|Publication number||US5224391 A|
|Application number||US 07/689,973|
|Publication date||Jul 6, 1993|
|Filing date||Apr 23, 1991|
|Priority date||Aug 23, 1989|
|Also published as||DE3927738A1, DE3927738C2, EP0439575A1, WO1991002664A1|
|Publication number||07689973, 689973, US 5224391 A, US 5224391A, US-A-5224391, US5224391 A, US5224391A|
|Original Assignee||Brose Fahrzeugteile Gmbh & Co. Kg|
|Export Citation||BiBTeX, EndNote, RefMan|
|Patent Citations (16), Referenced by (3), Classifications (19), Legal Events (3)|
|External Links: USPTO, USPTO Assignment, Espacenet|
The invention relates to a device for connecting two drive elements.
In order to maintain drive or articulation elements of an adjusting mechanism, which are rotationally or translationally movable with respect to one another, constantly in zero-play engagement with one another, the prior art teaches connecting the engaging flanks of the articulation or drive elements facing one another by means of a spring, for example a coil or rubber spring.
Thus for example in a device for adjusting a vehicle seat lengthwise, the rack required for the purpose is mounted on a sprung rubber base with a lower rail connected to the vehicle floor so that the tooth flanks of the rack are pressed against the pinion engaging the rack for lengthwise adjustment of the vehicle seat to reduce the play between the teeth as they mesh with one another. This rubber mount for the rack however makes necessary a complex installation in which the rack must be held down against the action of the rubber spring by means of a special device in order to ensure engagement with the pinion. It is also necessary to mount the pinion in a sliding block, which entails considerable difficulty and makes special tools necessary.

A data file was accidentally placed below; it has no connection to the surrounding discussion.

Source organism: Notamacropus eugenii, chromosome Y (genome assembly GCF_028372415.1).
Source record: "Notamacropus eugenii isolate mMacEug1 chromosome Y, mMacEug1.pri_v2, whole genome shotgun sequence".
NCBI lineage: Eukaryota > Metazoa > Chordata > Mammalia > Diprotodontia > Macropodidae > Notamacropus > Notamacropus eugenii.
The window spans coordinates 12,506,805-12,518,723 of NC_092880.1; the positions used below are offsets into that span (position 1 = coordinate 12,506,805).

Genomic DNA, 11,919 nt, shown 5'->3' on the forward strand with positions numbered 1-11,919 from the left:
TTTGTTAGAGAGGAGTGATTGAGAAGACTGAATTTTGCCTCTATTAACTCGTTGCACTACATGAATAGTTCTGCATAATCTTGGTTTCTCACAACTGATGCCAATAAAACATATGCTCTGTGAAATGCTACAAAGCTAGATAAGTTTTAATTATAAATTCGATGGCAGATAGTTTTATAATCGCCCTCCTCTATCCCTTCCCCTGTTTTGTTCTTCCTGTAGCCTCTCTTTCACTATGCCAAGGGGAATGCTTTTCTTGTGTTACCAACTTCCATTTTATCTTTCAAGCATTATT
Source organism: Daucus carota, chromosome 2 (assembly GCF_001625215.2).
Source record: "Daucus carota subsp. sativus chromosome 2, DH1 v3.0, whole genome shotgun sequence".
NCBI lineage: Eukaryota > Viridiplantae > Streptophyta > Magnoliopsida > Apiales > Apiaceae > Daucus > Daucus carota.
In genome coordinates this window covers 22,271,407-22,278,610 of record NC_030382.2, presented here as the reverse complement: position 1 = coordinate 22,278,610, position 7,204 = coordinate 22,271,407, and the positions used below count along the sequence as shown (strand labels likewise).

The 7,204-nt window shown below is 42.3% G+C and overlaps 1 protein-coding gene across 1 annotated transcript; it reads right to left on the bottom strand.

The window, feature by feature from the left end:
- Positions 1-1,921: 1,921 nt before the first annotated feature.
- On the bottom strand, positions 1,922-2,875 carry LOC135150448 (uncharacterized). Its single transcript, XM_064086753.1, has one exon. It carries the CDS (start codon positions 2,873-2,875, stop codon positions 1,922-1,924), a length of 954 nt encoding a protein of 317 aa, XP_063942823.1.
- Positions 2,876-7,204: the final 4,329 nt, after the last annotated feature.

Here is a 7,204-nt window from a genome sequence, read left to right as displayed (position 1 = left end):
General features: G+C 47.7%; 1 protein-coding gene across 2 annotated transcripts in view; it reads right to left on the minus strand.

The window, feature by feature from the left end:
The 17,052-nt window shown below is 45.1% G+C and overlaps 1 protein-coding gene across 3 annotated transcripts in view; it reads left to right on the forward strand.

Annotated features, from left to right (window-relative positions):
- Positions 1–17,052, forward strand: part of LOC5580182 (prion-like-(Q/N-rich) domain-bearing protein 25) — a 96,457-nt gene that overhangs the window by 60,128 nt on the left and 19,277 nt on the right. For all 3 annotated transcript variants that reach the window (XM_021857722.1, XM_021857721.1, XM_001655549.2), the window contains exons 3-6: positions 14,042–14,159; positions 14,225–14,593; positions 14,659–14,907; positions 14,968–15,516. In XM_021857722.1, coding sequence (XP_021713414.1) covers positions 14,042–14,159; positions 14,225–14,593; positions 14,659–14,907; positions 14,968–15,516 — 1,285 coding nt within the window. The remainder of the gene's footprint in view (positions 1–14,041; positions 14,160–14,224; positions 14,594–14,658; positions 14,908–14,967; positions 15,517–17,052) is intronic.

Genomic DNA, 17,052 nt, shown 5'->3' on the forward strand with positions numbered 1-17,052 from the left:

EP 0 024 976 Bl teaches an articulated bracket for connecting the seat part with the back of a seat, said bracket having a fixed flange with a circular recess and a movable flange, provided with a collar with internal teeth, said collar being inserted in the recess in the fixed flange. A pivotable locking pawl is provided between the flanges, said pawl engaging the toothed collar. A cam is provided movably between a locking position of the articulation, in which it keeps the teeth engaged with the toothed collar and a position in which it releases the teeth.
In order to ensure constant engagement of the locking pawl in the internally toothed collar in the locking position, a coil spring is provided between the fixed and movable flanges.
This known locking device consists of a plurality of individual parts for adjusting a desired inclination of the seat back and requires a considerable amount of space because of the significant mounting depth/height of the coil spring. The assembly of the many individual parts requires considerable time and generates high assembly costs in addition to the high costs of the individual parts. In addition, the lifetime of an articulated bracket of this kind and its functional reliability are limited since many parts subject to wear are provided.